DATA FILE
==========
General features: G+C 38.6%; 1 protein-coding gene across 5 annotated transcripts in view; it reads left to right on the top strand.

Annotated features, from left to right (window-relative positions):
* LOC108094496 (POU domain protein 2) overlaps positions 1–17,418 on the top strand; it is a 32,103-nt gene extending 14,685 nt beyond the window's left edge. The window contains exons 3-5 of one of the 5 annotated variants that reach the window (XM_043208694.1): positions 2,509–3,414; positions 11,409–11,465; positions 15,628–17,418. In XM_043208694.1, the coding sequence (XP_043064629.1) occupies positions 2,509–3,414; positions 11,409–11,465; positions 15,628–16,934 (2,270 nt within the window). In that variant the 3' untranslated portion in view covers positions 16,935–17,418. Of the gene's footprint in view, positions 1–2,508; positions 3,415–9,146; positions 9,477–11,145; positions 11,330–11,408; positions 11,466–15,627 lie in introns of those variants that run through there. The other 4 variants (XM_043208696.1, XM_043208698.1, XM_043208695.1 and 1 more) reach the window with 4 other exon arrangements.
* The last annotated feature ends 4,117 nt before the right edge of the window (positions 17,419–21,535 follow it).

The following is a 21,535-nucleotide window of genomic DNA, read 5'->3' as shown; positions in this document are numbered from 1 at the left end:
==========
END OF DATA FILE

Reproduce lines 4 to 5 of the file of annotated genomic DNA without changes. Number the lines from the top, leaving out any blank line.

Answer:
* The last annotated feature ends 4,117 nt before the right edge of the window (positions 17,419–21,535 follow it).

The following is a 21,535-nucleotide window of genomic DNA, read 5'->3' as shown; positions in this document are numbered from 1 at the left end: